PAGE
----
Canada’s household debt is now bigger than its GDP, for the first time

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OTTAWA — The insatiable appetite of Canadians for cheap credit has been well-documented since the Great Recession, as consumers piled on debt by ever-increasing numbers.

Now, household borrowing has reached a new milestone, of sorts.

For the first time, the level of debt held by Canadians has exceeded the country’s gross domestic product as the red ink spilled over in the second quarter to 100.5 per cent of GDP, up from 98.7 per cent during the previous three-month period. Continue reading

What Trudeau’s Election Teaches Us About Canada

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Canadian Liberal Party leader Justin Trudeau speaks in Montreal on October 20, after winning the general elections.

 

 

Three things you can expect now that Canada has elected its own President Obama.

On Monday, Canadians went to the polls to elect their next prime minister. It was the highest turnout in more than two decades. More than 68 percent of potential voters cast a ballot.

The result was emphatic. Charismatic Liberal leader Justin Trudeau—who promised Canada “sunny ways” and “change”—won a stunning victory.

But what does this mean in practical terms for Canada?

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Canada’s Housing Bubble Is Stretched to the Limit

Since America’s housing bubble popped in 2007, Canada’s house prices have risen an astounding 22 percent. That has to be the definition of insanity—piling into the very investment that made your neighbor and most important economic partner virtually collapse.

But perhaps the biggest sign of a Canadian housing bubble is debt! Rising debt is the gas that fuels all bubbles. The average debt burden of Canadian families stands at a remarkable 153 percent of disposable income—and growing. It was only 150 percent three months ago. Canadians are now one of the most indebted people in the developed world, and just about as indebted as Americans before their bubble burst.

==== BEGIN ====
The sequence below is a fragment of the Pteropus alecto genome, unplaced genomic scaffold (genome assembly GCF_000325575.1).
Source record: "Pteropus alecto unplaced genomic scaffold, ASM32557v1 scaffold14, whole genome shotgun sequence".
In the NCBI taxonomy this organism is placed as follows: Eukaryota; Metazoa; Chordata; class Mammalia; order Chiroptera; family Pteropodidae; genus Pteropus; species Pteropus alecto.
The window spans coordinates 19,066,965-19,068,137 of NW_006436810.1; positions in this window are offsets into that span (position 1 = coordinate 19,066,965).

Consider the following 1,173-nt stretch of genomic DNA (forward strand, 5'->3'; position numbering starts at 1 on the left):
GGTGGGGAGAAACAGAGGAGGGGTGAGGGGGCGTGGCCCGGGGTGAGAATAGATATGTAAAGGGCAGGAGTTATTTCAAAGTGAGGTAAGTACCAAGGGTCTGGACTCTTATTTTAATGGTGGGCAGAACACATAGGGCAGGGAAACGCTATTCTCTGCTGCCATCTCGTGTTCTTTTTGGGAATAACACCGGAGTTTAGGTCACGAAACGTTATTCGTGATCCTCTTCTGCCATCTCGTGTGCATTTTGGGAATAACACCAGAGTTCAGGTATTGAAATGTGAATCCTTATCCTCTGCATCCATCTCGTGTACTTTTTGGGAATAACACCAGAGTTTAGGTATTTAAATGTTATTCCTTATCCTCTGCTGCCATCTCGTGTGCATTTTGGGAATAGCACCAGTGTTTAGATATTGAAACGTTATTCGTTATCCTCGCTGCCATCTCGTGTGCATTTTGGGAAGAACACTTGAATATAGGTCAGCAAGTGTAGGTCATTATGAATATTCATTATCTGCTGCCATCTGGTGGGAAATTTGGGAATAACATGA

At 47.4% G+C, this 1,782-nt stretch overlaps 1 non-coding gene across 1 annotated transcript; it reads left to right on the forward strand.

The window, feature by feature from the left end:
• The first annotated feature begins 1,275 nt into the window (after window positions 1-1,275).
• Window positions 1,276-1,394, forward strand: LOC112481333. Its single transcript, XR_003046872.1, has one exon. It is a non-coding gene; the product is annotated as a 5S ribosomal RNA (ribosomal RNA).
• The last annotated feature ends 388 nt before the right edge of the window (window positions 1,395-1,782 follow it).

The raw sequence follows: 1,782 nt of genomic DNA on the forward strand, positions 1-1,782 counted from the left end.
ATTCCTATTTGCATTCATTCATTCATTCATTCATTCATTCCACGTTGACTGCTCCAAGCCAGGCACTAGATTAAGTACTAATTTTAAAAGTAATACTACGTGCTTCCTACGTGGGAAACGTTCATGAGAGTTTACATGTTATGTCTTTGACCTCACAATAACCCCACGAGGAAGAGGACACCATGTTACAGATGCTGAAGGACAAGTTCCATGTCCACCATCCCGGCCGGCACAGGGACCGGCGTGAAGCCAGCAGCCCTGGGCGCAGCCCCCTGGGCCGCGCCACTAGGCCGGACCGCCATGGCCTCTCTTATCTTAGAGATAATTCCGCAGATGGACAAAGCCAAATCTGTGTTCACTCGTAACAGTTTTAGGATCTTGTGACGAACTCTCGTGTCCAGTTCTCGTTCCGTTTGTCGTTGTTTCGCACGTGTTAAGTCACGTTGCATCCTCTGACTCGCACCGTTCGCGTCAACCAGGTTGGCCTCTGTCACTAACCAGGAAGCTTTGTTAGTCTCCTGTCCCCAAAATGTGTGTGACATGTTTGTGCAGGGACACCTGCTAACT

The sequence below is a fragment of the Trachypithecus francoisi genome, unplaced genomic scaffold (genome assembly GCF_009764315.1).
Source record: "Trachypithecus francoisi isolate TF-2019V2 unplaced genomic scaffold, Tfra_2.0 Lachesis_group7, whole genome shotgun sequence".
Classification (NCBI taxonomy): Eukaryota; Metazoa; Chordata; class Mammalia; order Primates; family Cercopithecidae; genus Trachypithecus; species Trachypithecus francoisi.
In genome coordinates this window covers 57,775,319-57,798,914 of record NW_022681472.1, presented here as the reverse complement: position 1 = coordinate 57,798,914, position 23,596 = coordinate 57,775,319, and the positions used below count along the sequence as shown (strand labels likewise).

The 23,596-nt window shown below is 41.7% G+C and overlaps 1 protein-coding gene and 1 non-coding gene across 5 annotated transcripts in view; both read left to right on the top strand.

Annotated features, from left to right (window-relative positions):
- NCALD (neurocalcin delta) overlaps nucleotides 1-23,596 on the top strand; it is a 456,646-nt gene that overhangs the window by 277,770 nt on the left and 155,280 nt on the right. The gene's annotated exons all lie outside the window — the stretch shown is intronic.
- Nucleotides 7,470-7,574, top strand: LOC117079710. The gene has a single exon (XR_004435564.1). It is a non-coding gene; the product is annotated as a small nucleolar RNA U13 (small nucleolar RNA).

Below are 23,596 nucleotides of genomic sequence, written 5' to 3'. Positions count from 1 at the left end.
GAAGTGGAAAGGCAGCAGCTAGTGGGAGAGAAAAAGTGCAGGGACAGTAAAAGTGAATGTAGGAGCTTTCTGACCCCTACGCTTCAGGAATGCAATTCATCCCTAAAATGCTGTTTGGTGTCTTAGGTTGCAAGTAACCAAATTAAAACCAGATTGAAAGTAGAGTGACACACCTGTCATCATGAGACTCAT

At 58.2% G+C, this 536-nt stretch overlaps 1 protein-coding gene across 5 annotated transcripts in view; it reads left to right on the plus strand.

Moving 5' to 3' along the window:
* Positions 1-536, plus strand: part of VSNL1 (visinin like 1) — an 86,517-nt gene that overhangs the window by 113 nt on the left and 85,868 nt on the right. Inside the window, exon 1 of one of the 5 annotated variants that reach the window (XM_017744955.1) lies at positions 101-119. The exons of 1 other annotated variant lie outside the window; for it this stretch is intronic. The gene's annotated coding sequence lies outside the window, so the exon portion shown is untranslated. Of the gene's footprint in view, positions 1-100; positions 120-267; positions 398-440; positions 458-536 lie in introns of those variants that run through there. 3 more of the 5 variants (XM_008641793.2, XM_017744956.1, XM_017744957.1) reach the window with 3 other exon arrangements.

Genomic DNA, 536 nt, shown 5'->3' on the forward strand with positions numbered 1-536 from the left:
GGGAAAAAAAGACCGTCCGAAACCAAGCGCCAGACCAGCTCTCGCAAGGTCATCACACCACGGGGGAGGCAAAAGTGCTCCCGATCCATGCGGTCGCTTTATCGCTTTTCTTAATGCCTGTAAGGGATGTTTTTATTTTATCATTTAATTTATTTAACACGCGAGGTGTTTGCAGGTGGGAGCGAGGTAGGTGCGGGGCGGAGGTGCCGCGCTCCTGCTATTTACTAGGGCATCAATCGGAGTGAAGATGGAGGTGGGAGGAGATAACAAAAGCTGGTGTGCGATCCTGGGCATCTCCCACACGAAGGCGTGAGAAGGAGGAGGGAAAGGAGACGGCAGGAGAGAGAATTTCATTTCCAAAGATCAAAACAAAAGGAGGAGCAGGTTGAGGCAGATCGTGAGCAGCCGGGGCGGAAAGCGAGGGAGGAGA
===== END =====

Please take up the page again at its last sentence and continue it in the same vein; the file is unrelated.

Based on this measure, the Economist figures the Canadian market is overvalued by over 70 percent. Even U.S. bubble epicenter Los Vegas has only seen house prices fall by 60 percent.

Last month, Merrill Lynch called Canada’s housing market overvalued, oversupplied and driven by speculation.

And in a report released last week, cibc argued that the people least likely to be able to afford new mortgages are the ones taking on new debt. One third of debtors hold about 75 percent of all personal debt. And who is this one third? According to cibc, it is boomers nearing retirement and those already burdened by high debt.

Canada’s bubble is getting close to bursting, and when it does, expect a massive economic implosion. Unemployment will soar, banks will fail or ask for bailouts, and the dollar will plunge in value. Millions of Canadians will be left paying a fixed mortgage on a rapidly depreciating asset that will destroy their financial lives.

Five years following the popping of America’s housing bubble, Canadians may be about to wish they had learned a lesson. Get your ear plugs ready.

Full article: Canada’s Housing Bubble Is Stretched to the Limit (The Trumpet)